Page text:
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  1. an awkward, stupid person; clumsy, ill-mannered boor; oaf.
verb (used with object)
  1. to flout; treat with contempt; scorn.

Origin of lout1

First recorded in 1540–50; perhaps special use of lout2


verb (used with or without object)
  1. to bend, stoop, or bow, especially in respect or courtesy.

Origin of lout2

1250–1300; Middle English louten, Old English lūtan; cognate with Old Norse lūta; akin to little
Dictionary.com Unabridged Based on the Random House Unabridged Dictionary, © Random House, Inc. 2018

Examples from the Web for louting

Historical Examples

  • And now, turning to Yolande, he bared his head, louting full low.

    The Geste of Duke Jocelyn

    Jeffery Farnol

  • Further, his head was louting low on his neck, so that the visitor got no view sufficient for recognition.

    Average Jones

    Samuel Hopkins Adams

  • At the unearthly sound, the cattle also commenced a louting that might easily have been heard at two or three miles off.

British Dictionary definitions for louting


  1. a crude or oafish person; boor

Word Origin

C16: perhaps from lout ²


  1. (intr) archaic to bow or stoop

Word Origin

Old English lūtan; related to Old Norse lūta
Collins English Dictionary - Complete & Unabridged 2012 Digital Edition © William Collins Sons & Co. Ltd. 1979, 1986 © HarperCollins Publishers 1998, 2000, 2003, 2005, 2006, 2007, 2009, 2012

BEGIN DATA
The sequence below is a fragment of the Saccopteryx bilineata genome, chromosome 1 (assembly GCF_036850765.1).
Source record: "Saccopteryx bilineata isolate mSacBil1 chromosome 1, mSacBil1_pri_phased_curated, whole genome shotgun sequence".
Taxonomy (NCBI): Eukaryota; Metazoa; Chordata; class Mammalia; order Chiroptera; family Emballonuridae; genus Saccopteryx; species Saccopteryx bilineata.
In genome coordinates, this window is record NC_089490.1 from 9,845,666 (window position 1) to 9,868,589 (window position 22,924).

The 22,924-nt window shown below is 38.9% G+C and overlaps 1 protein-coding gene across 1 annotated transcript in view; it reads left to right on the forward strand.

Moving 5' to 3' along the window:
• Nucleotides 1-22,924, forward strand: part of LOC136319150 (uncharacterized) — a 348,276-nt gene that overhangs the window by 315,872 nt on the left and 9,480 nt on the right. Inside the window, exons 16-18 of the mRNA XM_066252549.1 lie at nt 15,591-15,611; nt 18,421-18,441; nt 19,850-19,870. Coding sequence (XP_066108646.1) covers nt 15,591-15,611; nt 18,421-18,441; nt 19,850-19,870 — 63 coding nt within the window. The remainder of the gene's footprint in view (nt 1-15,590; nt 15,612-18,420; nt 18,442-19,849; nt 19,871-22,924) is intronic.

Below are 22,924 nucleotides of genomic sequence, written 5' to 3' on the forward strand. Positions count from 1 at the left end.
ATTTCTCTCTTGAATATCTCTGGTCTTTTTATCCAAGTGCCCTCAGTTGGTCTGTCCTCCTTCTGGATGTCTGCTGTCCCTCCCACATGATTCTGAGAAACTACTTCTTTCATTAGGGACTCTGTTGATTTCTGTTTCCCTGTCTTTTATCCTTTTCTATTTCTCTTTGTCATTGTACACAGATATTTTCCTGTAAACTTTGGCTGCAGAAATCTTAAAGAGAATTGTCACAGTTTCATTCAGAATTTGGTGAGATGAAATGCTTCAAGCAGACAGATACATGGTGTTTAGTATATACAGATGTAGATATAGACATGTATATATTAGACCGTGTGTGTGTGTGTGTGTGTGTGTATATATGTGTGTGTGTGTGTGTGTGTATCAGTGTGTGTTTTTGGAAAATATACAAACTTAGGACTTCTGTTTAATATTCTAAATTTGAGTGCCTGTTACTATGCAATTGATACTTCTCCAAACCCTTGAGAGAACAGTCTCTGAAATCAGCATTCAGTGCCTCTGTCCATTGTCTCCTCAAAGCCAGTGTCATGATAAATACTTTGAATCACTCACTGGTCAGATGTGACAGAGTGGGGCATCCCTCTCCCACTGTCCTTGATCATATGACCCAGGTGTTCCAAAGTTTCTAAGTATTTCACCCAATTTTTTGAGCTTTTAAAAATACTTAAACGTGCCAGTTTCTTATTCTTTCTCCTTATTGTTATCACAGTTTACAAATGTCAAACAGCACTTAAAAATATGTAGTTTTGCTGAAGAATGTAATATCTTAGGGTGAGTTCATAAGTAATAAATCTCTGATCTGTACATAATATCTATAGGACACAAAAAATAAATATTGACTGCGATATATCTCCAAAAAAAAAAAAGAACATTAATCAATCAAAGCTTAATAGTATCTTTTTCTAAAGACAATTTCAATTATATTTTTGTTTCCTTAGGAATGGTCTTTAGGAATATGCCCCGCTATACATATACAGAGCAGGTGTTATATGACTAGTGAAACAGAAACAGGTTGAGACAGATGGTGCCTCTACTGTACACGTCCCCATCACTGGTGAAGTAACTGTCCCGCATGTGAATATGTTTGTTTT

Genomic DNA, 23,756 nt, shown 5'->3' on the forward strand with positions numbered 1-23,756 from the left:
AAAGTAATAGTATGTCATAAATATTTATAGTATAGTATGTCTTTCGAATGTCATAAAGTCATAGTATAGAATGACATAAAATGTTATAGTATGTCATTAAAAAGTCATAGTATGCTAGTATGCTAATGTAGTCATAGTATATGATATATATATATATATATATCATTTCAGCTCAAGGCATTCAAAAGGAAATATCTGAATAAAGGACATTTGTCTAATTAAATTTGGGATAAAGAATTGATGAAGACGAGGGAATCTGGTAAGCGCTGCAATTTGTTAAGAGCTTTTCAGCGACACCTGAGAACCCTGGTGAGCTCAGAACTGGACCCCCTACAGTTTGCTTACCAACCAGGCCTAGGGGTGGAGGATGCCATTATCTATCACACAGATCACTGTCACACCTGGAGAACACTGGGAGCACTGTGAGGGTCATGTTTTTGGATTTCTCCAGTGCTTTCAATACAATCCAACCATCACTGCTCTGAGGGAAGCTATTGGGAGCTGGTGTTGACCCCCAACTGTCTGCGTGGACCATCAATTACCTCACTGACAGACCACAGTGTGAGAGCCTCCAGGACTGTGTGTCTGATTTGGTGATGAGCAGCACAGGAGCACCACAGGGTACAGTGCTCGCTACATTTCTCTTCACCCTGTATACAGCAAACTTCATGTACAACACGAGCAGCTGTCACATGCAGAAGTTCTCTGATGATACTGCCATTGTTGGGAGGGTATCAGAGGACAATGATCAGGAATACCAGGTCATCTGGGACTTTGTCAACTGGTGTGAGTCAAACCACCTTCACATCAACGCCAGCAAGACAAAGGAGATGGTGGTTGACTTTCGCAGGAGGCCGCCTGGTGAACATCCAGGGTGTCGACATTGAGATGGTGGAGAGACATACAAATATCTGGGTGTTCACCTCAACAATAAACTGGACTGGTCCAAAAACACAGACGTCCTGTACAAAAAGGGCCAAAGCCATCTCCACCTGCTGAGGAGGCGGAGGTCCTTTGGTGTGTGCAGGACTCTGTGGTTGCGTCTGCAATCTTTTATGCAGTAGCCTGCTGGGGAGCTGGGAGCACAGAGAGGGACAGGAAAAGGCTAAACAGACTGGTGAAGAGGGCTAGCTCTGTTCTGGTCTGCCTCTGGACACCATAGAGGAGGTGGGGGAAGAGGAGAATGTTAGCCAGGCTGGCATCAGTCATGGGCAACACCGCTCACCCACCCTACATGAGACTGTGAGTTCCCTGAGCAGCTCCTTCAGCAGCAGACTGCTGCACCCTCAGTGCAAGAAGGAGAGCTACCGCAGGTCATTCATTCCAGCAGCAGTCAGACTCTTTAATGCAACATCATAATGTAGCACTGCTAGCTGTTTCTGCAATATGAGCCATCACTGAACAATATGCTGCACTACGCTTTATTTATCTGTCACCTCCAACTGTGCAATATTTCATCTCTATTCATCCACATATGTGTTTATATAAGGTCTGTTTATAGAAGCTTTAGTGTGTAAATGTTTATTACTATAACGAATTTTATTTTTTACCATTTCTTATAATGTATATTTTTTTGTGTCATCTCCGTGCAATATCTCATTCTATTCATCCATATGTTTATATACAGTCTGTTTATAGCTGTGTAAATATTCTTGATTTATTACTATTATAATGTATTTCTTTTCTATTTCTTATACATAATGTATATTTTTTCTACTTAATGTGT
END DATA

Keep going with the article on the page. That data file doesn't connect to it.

Word Origin and History for louting



1540s, "awkward fellow, clown, bumpkin," perhaps from a dialectal survival of Middle English louten (v.) "bow down" (c.1300), from Old English lutan "bow low," from Proto-Germanic *lut- "to bow, bend, stoop" (cf. Old Norse lutr "stooping," which might also be the source of the modern English word), from PIE *leud- "to lurk" (cf. Gothic luton "to deceive," Old English lot "deceit), also "to be small" (see little). Non-Germanic cognates probably include Lithuanian liudeti "to mourn;" Old Church Slavonic luditi "to deceive," ludu "foolish." Sense of "cad" is first attested 1857 in British schoolboy slang.

Online Etymology Dictionary, © 2010 Douglas Harper